It’s your one day off, you want redfish and the conditions are crap. This is how to fish dirty water for redfish.
Dirty water is one of the worst conditions an angler can face.
I used to look at it as a show-stopper for my fishing trips, but one day I eventually learned to adapt.
I did this by changing the way I fished, since clean water methods no longer worked.
Let’s take this from the top, so you see what I do and how it makes sense.
Understanding Redfish and Dirty Water
To understand what I do, it’s important to know why dirty water is a game-changer in the first place.
Why is dirty water so bad?
Because its difficult for fish to see bait.
In 2009, marine biologists in Chesapeake, Virginia performed a series of tests on redfish in order to discern how good their vision is.
They learned it’s about the same as a largemouth bass, with a spectral sensitivity focusing on the color red (ours is green).
We know largemouth bass can see up to 100ft in crystal clear water, so I am assuming redfish have nearly the same visual acuity.
Redfish are primarily sight feeders.
It’s easier for them to feed when they can see bait from afar.
But if the water is dirty, they rely on their other senses in order to locate food.
How to Fish Dirty Water for Redfish
I change my lures, apply scent and modify how I fish.
I do this for two reasons:
- to appeal to the redfish’s nose, ears and lateral line
- to cover as much water as possible
I really like a heavy duty spinnerbait with a Colorado blade.
A Colorado blade has a heavier thump than a willow.
This gives off more vibration for the redfish to detect with his lateral line.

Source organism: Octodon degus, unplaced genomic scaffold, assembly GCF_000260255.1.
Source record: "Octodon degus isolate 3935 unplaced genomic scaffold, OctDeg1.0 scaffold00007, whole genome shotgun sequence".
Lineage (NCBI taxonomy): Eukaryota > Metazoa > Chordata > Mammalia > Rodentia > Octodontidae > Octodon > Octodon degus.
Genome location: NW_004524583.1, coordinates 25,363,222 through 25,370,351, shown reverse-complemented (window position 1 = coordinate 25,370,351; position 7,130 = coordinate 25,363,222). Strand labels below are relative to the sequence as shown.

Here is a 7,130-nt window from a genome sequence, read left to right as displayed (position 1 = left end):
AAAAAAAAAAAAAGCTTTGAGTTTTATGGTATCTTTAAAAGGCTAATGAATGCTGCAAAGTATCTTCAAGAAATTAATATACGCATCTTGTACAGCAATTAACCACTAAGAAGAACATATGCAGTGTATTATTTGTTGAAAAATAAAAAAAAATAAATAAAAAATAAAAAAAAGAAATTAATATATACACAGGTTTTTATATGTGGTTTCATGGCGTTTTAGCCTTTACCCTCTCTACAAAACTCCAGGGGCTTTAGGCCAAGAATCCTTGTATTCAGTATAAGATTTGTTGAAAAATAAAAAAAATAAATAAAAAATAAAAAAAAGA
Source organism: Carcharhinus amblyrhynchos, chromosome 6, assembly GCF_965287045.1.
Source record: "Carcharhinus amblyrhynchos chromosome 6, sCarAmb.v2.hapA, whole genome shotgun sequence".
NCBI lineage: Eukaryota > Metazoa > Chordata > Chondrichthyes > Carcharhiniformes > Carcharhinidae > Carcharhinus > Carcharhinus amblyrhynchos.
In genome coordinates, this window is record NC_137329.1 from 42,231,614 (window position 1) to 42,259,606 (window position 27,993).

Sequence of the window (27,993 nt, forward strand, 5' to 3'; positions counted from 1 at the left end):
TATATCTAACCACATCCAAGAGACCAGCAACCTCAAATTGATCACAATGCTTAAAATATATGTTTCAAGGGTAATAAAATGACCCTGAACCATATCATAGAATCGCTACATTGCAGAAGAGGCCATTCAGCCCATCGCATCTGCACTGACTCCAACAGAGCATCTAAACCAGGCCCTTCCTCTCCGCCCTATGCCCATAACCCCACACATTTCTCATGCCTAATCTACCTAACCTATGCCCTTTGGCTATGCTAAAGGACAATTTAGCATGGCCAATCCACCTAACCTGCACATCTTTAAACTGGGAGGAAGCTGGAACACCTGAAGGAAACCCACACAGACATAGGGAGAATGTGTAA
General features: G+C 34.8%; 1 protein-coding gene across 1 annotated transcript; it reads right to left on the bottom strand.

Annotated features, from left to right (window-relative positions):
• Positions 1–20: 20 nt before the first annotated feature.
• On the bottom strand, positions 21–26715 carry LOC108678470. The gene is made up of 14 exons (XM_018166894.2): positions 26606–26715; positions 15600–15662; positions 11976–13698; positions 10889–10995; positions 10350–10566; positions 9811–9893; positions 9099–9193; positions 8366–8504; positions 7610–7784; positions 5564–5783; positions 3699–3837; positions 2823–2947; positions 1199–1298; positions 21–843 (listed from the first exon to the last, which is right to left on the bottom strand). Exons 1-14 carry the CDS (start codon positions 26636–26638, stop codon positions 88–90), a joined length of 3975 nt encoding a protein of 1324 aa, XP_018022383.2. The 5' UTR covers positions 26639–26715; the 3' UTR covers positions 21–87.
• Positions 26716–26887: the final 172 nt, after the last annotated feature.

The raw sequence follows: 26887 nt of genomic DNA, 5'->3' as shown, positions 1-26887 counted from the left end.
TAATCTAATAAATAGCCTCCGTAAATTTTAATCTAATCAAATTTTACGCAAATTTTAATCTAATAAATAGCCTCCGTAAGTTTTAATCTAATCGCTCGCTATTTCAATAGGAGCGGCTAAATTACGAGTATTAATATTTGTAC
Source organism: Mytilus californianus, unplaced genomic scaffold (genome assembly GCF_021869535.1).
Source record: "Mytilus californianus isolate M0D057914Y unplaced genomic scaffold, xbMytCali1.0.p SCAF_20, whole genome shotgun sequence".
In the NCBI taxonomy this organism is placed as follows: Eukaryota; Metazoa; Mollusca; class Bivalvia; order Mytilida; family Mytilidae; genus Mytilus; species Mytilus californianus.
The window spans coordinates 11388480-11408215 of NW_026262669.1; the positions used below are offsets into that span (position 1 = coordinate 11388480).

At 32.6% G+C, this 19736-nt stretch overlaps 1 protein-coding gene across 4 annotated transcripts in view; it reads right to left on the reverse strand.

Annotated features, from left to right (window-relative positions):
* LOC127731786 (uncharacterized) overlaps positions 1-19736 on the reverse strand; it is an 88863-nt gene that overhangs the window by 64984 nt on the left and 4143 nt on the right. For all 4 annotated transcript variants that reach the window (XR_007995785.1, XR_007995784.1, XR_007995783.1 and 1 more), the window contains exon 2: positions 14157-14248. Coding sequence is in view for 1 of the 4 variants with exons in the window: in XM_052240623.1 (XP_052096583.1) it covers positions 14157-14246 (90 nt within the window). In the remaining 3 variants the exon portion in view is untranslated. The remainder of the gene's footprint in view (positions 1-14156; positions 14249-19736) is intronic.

I also like to use a chatterbait, just be aware that all chatterbaits are not created equal!
The wire used for traditional chatterbaits is suited for bass, not reds.
A big redfish would destroy such flimsy wire!
In my experience, I have found the Z-man Diezel chatterbait to hold up best.
Few scents compare to the stench of Berkley Gulp!
A Gulp Shrimp in New Penny works well, especially paired with the thump of a spinnerbait.
I have even seen anglers use the smaller curly tails as a trailer on gold spoons.
I’m a fan of Gulp, and it works great, but I have found Spike-It Garlic Spray to be effective, too.
Redfish will always go as shallow as they can, and that is where I follow them.
This doesn’t mean you need a super-shallow drafting boat.
It just means that if the water is high, you want to go further back into ponds.
When it’s low, focus on where the water drained to.
I like to work “chunk and wind” on shorelines with a trolling motor.
When I do, I always put the wind to my back, because it makes my life easier.
With the wind to my back I am able to cast easily and use the trolling motor less.
If it’s not obvious, running the trolling motor spooks the hell out of fish in shallower water.
Drifting is stealthier.
I am pretty aggressive with my casting, casting and retrieving as I keep the boat moving at a moderate pace in order to cover as much shoreline as possible.
I use a baitcaster and foot-pedal trolling motor. This way my hands are free and I can make fast, repetitive, accurate casts.
But, I’ll slow down and pick apart the shoreline, casting to it and ahead of me, if I see “mud clouds”.
These “mud clouds” are indicative of redfish that spooked before I could cast to them, most likely because I was being too noisy on the trolling motor.
This doodle best explains how I move down the shoreline.
Redfish have a tough time seeing in dirty water, making it difficult for anglers to catch with conventional lures.
Adapting to his secondary senses helps him home in on your bait.
You don’t need casting tackle or even a foot-pedal trolling motor, but being skilled at both sure is helpful!
Comments? Chime in below.